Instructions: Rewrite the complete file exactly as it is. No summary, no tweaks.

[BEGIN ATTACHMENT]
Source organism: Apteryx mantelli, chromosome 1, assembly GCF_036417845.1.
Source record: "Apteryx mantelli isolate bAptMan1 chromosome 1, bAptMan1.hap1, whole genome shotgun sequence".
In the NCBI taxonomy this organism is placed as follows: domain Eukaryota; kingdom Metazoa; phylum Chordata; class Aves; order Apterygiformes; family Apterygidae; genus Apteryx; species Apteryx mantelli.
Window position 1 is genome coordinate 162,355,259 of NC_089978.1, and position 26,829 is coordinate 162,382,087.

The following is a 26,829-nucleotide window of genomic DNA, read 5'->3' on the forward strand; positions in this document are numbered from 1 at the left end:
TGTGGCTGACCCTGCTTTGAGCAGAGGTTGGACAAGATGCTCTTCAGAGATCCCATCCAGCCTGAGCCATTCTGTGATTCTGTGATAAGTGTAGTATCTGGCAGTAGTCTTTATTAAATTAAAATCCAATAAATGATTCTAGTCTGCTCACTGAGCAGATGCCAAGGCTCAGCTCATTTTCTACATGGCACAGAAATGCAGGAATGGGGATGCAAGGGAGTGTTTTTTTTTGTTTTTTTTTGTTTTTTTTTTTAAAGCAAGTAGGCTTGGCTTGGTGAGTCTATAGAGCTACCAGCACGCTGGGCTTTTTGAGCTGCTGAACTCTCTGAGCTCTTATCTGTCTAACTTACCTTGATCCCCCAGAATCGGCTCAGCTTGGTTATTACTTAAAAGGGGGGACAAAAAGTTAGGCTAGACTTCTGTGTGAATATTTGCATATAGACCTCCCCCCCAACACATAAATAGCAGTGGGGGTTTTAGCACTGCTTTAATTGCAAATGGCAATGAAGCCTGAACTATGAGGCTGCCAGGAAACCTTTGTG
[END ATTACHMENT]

Source organism: Apteryx mantelli, chromosome 1, assembly GCF_036417845.1.
Source record: "Apteryx mantelli isolate bAptMan1 chromosome 1, bAptMan1.hap1, whole genome shotgun sequence".
In the NCBI taxonomy this organism is placed as follows: domain Eukaryota; kingdom Metazoa; phylum Chordata; class Aves; order Apterygiformes; family Apterygidae; genus Apteryx; species Apteryx mantelli.
Window position 1 is genome coordinate 162,355,259 of NC_089978.1, and position 26,829 is coordinate 162,382,087.

The following is a 26,829-nucleotide window of genomic DNA, read 5'->3' on the forward strand; positions in this document are numbered from 1 at the left end:
TGTGGCTGACCCTGCTTTGAGCAGAGGTTGGACAAGATGCTCTTCAGAGATCCCATCCAGCCTGAGCCATTCTGTGATTCTGTGATAAGTGTAGTATCTGGCAGTAGTCTTTATTAAATTAAAATCCAATAAATGATTCTAGTCTGCTCACTGAGCAGATGCCAAGGCTCAGCTCATTTTCTACATGGCACAGAAATGCAGGAATGGGGATGCAAGGGAGTGTTTTTTTTTGTTTTTTTTTGTTTTTTTTTTTAAAGCAAGTAGGCTTGGCTTGGTGAGTCTATAGAGCTACCAGCACGCTGGGCTTTTTGAGCTGCTGAACTCTCTGAGCTCTTATCTGTCTAACTTACCTTGATCCCCCAGAATCGGCTCAGCTTGGTTATTACTTAAAAGGGGGGACAAAAAGTTAGGCTAGACTTCTGTGTGAATATTTGCATATAGACCTCCCCCCCAACACATAAATAGCAGTGGGGGTTTTAGCACTGCTTTAATTGCAAATGGCAATGAAGCCTGAACTATGAGGCTGCCAGGAAACCTTTGTG